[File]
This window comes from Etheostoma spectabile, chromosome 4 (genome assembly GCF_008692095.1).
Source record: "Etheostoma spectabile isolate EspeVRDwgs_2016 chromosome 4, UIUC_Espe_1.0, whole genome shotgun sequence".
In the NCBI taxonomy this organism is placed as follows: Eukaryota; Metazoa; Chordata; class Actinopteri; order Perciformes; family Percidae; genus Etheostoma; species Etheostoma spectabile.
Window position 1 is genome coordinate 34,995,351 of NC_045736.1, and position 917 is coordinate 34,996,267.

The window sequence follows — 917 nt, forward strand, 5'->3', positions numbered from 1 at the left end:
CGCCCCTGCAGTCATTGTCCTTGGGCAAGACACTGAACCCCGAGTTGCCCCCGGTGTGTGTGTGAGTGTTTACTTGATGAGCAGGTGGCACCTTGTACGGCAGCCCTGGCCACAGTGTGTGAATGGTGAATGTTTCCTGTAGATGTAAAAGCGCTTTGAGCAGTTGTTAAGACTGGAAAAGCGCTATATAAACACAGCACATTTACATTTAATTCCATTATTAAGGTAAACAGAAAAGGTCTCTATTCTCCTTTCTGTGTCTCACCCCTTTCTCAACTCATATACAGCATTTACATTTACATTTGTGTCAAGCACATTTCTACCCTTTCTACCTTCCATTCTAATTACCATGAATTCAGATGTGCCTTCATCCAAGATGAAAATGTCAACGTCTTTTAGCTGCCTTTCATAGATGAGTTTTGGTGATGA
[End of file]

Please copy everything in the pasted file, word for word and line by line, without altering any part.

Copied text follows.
This window comes from Etheostoma spectabile, chromosome 4 (genome assembly GCF_008692095.1).
Source record: "Etheostoma spectabile isolate EspeVRDwgs_2016 chromosome 4, UIUC_Espe_1.0, whole genome shotgun sequence".
In the NCBI taxonomy this organism is placed as follows: Eukaryota; Metazoa; Chordata; class Actinopteri; order Perciformes; family Percidae; genus Etheostoma; species Etheostoma spectabile.
Window position 1 is genome coordinate 34,995,351 of NC_045736.1, and position 917 is coordinate 34,996,267.

The window sequence follows — 917 nt, forward strand, 5'->3', positions numbered from 1 at the left end:
CGCCCCTGCAGTCATTGTCCTTGGGCAAGACACTGAACCCCGAGTTGCCCCCGGTGTGTGTGTGAGTGTTTACTTGATGAGCAGGTGGCACCTTGTACGGCAGCCCTGGCCACAGTGTGTGAATGGTGAATGTTTCCTGTAGATGTAAAAGCGCTTTGAGCAGTTGTTAAGACTGGAAAAGCGCTATATAAACACAGCACATTTACATTTAATTCCATTATTAAGGTAAACAGAAAAGGTCTCTATTCTCCTTTCTGTGTCTCACCCCTTTCTCAACTCATATACAGCATTTACATTTACATTTGTGTCAAGCACATTTCTACCCTTTCTACCTTCCATTCTAATTACCATGAATTCAGATGTGCCTTCATCCAAGATGAAAATGTCAACGTCTTTTAGCTGCCTTTCATAGATGAGTTTTGGTGATGA